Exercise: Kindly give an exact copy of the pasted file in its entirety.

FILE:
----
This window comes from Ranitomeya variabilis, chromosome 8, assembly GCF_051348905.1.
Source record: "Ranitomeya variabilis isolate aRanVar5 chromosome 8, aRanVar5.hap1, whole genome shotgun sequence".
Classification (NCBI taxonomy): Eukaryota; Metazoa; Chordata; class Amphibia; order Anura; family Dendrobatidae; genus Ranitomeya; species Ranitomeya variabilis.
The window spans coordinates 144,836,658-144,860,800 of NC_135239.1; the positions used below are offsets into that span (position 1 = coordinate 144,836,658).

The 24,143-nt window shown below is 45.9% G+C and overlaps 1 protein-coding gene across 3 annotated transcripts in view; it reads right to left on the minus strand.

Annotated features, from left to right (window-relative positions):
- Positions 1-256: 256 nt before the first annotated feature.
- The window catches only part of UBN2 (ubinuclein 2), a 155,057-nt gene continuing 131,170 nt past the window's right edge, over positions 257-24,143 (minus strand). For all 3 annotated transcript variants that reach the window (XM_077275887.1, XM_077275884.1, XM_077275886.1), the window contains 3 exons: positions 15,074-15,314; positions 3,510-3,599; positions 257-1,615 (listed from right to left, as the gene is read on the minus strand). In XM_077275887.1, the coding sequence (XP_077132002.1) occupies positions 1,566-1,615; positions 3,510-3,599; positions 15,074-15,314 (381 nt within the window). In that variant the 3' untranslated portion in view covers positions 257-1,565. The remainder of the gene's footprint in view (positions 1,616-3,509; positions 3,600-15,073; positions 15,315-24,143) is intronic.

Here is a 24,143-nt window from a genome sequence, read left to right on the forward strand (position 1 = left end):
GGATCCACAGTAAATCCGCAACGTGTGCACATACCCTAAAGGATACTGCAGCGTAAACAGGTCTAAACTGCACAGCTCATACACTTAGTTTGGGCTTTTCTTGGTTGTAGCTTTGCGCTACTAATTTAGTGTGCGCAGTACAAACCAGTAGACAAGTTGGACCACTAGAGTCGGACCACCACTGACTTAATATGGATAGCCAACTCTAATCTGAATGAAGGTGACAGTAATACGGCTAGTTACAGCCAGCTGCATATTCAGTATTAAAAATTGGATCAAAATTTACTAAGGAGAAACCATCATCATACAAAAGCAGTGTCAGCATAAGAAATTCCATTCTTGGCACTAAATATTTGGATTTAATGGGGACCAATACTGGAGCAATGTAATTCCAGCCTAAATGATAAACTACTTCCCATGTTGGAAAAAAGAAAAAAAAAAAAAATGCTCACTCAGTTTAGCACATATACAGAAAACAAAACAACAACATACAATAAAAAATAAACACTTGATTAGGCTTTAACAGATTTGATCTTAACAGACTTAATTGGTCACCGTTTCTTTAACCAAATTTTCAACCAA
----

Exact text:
This window comes from Ranitomeya variabilis, chromosome 8, assembly GCF_051348905.1.
Source record: "Ranitomeya variabilis isolate aRanVar5 chromosome 8, aRanVar5.hap1, whole genome shotgun sequence".
Classification (NCBI taxonomy): Eukaryota; Metazoa; Chordata; class Amphibia; order Anura; family Dendrobatidae; genus Ranitomeya; species Ranitomeya variabilis.
The window spans coordinates 144,836,658-144,860,800 of NC_135239.1; the positions used below are offsets into that span (position 1 = coordinate 144,836,658).

The 24,143-nt window shown below is 45.9% G+C and overlaps 1 protein-coding gene across 3 annotated transcripts in view; it reads right to left on the minus strand.

Annotated features, from left to right (window-relative positions):
- Positions 1-256: 256 nt before the first annotated feature.
- The window catches only part of UBN2 (ubinuclein 2), a 155,057-nt gene continuing 131,170 nt past the window's right edge, over positions 257-24,143 (minus strand). For all 3 annotated transcript variants that reach the window (XM_077275887.1, XM_077275884.1, XM_077275886.1), the window contains 3 exons: positions 15,074-15,314; positions 3,510-3,599; positions 257-1,615 (listed from right to left, as the gene is read on the minus strand). In XM_077275887.1, the coding sequence (XP_077132002.1) occupies positions 1,566-1,615; positions 3,510-3,599; positions 15,074-15,314 (381 nt within the window). In that variant the 3' untranslated portion in view covers positions 257-1,565. The remainder of the gene's footprint in view (positions 1,616-3,509; positions 3,600-15,073; positions 15,315-24,143) is intronic.

Here is a 24,143-nt window from a genome sequence, read left to right on the forward strand (position 1 = left end):
GGATCCACAGTAAATCCGCAACGTGTGCACATACCCTAAAGGATACTGCAGCGTAAACAGGTCTAAACTGCACAGCTCATACACTTAGTTTGGGCTTTTCTTGGTTGTAGCTTTGCGCTACTAATTTAGTGTGCGCAGTACAAACCAGTAGACAAGTTGGACCACTAGAGTCGGACCACCACTGACTTAATATGGATAGCCAACTCTAATCTGAATGAAGGTGACAGTAATACGGCTAGTTACAGCCAGCTGCATATTCAGTATTAAAAATTGGATCAAAATTTACTAAGGAGAAACCATCATCATACAAAAGCAGTGTCAGCATAAGAAATTCCATTCTTGGCACTAAATATTTGGATTTAATGGGGACCAATACTGGAGCAATGTAATTCCAGCCTAAATGATAAACTACTTCCCATGTTGGAAAAAAGAAAAAAAAAAAAAATGCTCACTCAGTTTAGCACATATACAGAAAACAAAACAACAACATACAATAAAAAATAAACACTTGATTAGGCTTTAACAGATTTGATCTTAACAGACTTAATTGGTCACCGTTTCTTTAACCAAATTTTCAACCAA